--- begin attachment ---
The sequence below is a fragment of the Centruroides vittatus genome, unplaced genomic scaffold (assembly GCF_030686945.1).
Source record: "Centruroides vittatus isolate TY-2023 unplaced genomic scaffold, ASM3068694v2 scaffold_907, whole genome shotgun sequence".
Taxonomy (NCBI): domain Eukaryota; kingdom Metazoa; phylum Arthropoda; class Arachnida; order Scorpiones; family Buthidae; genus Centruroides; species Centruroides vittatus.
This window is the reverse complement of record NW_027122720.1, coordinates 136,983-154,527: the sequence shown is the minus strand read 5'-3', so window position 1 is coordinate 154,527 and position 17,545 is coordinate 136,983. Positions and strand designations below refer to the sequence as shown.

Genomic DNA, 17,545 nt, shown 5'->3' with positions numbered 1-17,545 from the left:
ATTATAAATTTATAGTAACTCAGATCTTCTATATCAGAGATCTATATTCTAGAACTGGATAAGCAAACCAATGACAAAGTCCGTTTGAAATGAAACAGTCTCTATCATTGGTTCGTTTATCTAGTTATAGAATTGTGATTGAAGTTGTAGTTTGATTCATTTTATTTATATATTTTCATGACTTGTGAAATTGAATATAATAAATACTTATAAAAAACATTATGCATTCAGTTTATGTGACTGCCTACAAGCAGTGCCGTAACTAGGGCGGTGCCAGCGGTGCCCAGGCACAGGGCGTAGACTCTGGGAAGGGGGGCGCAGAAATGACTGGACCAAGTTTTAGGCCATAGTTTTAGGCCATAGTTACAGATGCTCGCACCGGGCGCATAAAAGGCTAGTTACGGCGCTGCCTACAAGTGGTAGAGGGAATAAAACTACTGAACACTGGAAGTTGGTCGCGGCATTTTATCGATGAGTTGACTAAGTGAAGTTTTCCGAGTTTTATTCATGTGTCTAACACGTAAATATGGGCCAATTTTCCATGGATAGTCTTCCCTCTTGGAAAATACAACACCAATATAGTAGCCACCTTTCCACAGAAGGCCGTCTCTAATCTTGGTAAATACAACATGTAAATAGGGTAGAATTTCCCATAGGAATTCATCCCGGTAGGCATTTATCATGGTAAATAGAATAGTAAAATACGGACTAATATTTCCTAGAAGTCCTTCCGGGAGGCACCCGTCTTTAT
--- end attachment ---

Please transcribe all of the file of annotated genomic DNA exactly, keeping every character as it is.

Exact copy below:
The sequence below is a fragment of the Centruroides vittatus genome, unplaced genomic scaffold (assembly GCF_030686945.1).
Source record: "Centruroides vittatus isolate TY-2023 unplaced genomic scaffold, ASM3068694v2 scaffold_907, whole genome shotgun sequence".
Taxonomy (NCBI): domain Eukaryota; kingdom Metazoa; phylum Arthropoda; class Arachnida; order Scorpiones; family Buthidae; genus Centruroides; species Centruroides vittatus.
This window is the reverse complement of record NW_027122720.1, coordinates 136,983-154,527: the sequence shown is the minus strand read 5'-3', so window position 1 is coordinate 154,527 and position 17,545 is coordinate 136,983. Positions and strand designations below refer to the sequence as shown.

Genomic DNA, 17,545 nt, shown 5'->3' with positions numbered 1-17,545 from the left:
ATTATAAATTTATAGTAACTCAGATCTTCTATATCAGAGATCTATATTCTAGAACTGGATAAGCAAACCAATGACAAAGTCCGTTTGAAATGAAACAGTCTCTATCATTGGTTCGTTTATCTAGTTATAGAATTGTGATTGAAGTTGTAGTTTGATTCATTTTATTTATATATTTTCATGACTTGTGAAATTGAATATAATAAATACTTATAAAAAACATTATGCATTCAGTTTATGTGACTGCCTACAAGCAGTGCCGTAACTAGGGCGGTGCCAGCGGTGCCCAGGCACAGGGCGTAGACTCTGGGAAGGGGGGCGCAGAAATGACTGGACCAAGTTTTAGGCCATAGTTTTAGGCCATAGTTACAGATGCTCGCACCGGGCGCATAAAAGGCTAGTTACGGCGCTGCCTACAAGTGGTAGAGGGAATAAAACTACTGAACACTGGAAGTTGGTCGCGGCATTTTATCGATGAGTTGACTAAGTGAAGTTTTCCGAGTTTTATTCATGTGTCTAACACGTAAATATGGGCCAATTTTCCATGGATAGTCTTCCCTCTTGGAAAATACAACACCAATATAGTAGCCACCTTTCCACAGAAGGCCGTCTCTAATCTTGGTAAATACAACATGTAAATAGGGTAGAATTTCCCATAGGAATTCATCCCGGTAGGCATTTATCATGGTAAATAGAATAGTAAAATACGGACTAATATTTCCTAGAAGTCCTTCCGGGAGGCACCCGTCTTTAT